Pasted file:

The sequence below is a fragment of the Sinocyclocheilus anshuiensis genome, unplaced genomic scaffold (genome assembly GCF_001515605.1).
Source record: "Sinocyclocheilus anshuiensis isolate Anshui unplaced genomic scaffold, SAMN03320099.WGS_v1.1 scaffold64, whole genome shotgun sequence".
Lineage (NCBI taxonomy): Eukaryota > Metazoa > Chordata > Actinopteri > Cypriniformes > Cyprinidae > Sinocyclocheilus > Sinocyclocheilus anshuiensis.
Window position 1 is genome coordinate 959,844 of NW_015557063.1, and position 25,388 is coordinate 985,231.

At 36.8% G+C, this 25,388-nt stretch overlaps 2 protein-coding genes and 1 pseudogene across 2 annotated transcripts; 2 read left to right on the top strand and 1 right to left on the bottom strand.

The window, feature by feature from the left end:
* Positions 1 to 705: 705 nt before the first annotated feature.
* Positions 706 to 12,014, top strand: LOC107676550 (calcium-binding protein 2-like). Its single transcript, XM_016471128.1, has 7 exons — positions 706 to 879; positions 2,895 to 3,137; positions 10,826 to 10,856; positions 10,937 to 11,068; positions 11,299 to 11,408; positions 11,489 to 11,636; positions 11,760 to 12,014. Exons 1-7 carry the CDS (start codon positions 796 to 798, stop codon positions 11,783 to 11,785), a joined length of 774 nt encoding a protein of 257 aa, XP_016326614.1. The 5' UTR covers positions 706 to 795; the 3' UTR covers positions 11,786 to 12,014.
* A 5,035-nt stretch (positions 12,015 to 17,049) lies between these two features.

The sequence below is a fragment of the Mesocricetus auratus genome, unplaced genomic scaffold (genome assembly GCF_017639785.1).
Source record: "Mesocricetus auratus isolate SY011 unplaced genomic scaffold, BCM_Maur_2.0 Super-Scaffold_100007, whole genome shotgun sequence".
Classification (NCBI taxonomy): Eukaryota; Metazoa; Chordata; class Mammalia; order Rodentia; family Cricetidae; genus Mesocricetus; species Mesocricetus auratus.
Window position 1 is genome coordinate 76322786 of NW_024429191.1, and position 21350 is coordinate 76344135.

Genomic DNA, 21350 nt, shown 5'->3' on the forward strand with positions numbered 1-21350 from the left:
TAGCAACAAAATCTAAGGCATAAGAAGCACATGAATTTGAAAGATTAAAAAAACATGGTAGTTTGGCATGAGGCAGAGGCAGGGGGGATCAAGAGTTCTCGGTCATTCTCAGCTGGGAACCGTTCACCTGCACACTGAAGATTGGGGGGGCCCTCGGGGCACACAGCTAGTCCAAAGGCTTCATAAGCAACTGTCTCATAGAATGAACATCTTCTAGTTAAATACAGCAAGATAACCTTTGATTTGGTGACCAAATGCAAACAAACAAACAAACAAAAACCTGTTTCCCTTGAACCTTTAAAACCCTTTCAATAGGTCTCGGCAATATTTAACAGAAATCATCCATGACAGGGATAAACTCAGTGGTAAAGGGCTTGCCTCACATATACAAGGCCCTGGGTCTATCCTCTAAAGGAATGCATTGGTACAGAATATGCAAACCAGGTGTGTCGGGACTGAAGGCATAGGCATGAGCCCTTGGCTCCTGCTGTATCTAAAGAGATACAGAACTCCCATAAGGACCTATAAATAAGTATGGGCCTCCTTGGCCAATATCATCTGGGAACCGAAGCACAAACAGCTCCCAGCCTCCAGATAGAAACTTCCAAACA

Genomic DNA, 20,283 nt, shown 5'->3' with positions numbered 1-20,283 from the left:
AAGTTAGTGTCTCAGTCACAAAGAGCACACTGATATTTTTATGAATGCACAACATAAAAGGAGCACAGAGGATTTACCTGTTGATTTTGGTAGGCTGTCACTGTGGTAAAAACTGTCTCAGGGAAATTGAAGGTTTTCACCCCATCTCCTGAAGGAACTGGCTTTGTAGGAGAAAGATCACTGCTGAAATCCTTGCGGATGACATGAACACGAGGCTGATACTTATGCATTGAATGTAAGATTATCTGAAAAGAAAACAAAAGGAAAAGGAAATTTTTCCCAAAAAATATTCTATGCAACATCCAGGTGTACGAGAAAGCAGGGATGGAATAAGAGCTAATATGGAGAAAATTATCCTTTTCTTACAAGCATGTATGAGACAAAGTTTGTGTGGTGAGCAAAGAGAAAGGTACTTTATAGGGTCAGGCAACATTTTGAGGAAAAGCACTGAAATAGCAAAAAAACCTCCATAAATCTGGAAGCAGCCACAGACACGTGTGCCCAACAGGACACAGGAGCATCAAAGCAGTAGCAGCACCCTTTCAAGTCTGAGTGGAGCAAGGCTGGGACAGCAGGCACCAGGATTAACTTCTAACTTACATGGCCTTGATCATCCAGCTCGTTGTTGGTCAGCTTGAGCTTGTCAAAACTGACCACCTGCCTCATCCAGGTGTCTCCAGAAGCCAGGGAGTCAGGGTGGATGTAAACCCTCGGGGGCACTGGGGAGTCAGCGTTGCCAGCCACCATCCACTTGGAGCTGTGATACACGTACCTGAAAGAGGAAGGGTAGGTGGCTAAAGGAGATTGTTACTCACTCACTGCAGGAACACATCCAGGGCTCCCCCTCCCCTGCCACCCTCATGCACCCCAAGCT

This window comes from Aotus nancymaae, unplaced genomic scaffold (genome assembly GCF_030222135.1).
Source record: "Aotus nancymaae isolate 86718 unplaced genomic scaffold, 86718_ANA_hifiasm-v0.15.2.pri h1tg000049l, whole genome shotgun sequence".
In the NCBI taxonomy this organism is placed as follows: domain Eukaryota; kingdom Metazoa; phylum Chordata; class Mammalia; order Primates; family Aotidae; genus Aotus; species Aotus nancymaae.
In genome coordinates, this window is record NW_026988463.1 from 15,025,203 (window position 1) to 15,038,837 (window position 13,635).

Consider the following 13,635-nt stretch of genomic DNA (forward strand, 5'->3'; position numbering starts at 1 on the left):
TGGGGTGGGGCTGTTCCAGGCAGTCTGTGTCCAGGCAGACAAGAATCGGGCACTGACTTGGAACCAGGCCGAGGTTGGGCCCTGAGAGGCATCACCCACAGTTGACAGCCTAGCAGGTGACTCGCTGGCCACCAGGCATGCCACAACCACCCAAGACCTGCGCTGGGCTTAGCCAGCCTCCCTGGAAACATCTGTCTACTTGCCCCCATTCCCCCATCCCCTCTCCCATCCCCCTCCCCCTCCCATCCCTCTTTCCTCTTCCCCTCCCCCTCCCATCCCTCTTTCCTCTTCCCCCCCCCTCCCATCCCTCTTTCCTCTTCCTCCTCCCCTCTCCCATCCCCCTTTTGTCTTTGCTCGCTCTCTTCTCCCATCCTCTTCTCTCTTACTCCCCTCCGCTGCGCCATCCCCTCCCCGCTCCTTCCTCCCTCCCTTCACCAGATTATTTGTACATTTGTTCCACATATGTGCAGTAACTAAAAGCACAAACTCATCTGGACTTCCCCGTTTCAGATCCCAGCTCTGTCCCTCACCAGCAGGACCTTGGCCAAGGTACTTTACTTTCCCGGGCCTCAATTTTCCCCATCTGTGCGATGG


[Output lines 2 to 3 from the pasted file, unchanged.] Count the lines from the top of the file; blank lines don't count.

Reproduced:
Source record: "Sinocyclocheilus anshuiensis isolate Anshui unplaced genomic scaffold, SAMN03320099.WGS_v1.1 scaffold64, whole genome shotgun sequence".
Lineage (NCBI taxonomy): Eukaryota > Metazoa > Chordata > Actinopteri > Cypriniformes > Cyprinidae > Sinocyclocheilus > Sinocyclocheilus anshuiensis.